When carrying out the process step e), an adsorber may be preferably taken out of operation at the latest when the capacity limit for the uptake for cobalt compounds has been reached. Another reason for taking an adsorber out of operation can be an increase in the differential pressure between inlet and outlet of an adsorber.
After an adsorber has been taken out of operation, the adsorbent in the adsorber can be regenerated or replaced by fresh adsorbent. In the process of the invention, the adsorbent is preferably replaced. The cobalt-laden adsorbent which has been replaced can be worked up, recycled or disposed of.
The operating life of the hydrogenation catalyst in step d) can be increased by means of the process of the invention, since cobalt compounds and also other metal compounds, in particular those of iron and of nickel, can be removed from the hydrogenation feed to step e). Furthermore, the buildup of a differential pressure over the first catalyst layer can be reduced. This makes it possible to operate the hydrogenation without interruption over a revision period (5 years).
In the process of the invention, the removal of traces of cobalt compounds in step e) is carried out by means of adsorption. Depending on the cobalt content of the organic phase to be treated in step e), the removal of cobalt compounds can be effected by adsorption alone or else by means of a combination of extraction (step g)) and adsorption (step e)). Here, the extraction is the first stage. The two-stage removal in which part of the cobalt is removed from the mixture fed to step e) by single or multiple extraction with water in a preceding step g) is the preferred embodiment of the present invention. In the process of the invention, it is not necessary for an adsorption stage to be present between each individual extraction stage, but it is important that all of the organic stream fed to the hydrogenation reactor has passed through at least one adsorption stage (step e)).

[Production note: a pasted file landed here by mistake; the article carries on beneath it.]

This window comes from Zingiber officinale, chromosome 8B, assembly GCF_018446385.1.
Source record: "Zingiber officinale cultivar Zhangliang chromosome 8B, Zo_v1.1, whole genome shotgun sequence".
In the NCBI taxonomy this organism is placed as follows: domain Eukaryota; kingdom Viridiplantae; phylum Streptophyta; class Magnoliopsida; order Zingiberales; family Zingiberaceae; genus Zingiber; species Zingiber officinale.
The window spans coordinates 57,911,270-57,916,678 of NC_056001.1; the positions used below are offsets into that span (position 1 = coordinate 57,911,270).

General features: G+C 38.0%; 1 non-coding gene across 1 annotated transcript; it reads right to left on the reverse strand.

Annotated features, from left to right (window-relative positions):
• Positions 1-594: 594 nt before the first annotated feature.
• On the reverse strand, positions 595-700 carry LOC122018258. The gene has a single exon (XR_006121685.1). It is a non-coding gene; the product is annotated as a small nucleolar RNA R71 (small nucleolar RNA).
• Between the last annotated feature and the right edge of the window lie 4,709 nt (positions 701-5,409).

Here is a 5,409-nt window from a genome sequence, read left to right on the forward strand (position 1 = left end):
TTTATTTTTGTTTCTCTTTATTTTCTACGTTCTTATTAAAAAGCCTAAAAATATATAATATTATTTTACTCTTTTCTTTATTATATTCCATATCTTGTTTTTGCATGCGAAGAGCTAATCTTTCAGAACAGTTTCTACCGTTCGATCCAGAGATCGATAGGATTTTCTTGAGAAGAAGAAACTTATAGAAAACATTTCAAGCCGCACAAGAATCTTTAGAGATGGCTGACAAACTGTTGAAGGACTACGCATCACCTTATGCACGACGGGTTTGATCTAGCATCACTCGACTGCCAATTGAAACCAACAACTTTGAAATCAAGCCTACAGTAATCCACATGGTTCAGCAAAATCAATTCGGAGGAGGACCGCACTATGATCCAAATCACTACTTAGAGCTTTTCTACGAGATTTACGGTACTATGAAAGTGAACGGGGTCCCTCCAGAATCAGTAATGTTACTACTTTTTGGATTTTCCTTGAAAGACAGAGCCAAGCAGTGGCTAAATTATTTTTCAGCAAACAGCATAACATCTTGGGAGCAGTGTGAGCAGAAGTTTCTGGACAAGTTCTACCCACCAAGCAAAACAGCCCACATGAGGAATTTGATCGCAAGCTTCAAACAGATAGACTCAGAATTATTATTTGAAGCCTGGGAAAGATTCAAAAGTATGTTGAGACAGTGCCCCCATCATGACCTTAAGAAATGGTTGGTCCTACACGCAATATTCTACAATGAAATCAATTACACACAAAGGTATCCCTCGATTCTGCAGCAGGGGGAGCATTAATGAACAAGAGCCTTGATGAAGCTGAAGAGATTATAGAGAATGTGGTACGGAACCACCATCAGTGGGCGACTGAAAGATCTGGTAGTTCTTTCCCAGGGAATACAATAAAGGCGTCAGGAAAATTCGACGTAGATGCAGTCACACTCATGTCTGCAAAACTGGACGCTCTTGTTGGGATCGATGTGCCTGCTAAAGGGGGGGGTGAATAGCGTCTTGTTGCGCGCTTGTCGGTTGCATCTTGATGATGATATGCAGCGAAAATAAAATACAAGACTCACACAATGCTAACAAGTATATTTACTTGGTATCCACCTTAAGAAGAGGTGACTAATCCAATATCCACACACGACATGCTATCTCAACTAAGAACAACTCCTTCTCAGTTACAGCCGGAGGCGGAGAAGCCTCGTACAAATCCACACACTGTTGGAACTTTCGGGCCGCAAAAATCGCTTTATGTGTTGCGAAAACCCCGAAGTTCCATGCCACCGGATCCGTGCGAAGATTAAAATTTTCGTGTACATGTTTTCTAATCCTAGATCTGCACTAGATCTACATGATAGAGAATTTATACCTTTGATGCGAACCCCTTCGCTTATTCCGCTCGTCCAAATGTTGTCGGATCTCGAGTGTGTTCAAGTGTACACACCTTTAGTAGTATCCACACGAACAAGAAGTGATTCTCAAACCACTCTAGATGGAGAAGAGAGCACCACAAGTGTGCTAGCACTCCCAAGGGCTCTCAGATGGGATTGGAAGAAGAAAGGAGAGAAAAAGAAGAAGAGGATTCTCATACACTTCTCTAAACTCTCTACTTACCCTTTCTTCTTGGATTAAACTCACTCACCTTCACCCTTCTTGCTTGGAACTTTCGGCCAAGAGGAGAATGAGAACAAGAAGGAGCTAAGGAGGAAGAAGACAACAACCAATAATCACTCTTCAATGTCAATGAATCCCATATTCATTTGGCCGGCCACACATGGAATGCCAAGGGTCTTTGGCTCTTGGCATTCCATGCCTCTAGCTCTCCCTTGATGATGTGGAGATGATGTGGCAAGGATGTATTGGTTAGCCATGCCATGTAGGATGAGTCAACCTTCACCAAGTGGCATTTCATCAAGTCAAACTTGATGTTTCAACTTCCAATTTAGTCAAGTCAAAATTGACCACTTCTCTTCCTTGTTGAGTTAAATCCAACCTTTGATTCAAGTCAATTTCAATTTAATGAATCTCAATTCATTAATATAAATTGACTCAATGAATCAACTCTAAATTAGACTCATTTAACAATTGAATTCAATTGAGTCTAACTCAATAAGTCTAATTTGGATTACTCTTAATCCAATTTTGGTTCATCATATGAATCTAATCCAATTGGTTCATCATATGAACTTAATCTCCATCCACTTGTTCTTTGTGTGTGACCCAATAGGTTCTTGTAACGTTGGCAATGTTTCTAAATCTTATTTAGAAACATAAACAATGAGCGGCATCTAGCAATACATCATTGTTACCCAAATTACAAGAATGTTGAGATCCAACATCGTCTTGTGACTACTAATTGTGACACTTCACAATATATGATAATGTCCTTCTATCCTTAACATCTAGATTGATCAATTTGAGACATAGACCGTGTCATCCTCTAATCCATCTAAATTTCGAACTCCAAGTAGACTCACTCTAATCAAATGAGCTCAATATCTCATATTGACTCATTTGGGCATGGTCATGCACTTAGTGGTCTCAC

The method of carrying out step g) can be taken from the prior art. The reduction of the residual cobalt content of decatalyzed hydroformylation mixtures by extraction is described, for example, in the patent application DE 102 27 995. The extraction of which is incorporated herein as a possible embodiment of step g) into the disclosure of the present application by reference.
In DE 102 27 995, the concentration of cobalt compounds (calculated as metallic cobalt) is reduced to preferably below 0.5 ppm by mass by extraction of the organic phase with water, preferably continuously in countercurrent in conventional industrial extractors. Organic streams having such low cobalt concentrations are preferably fed to the step e).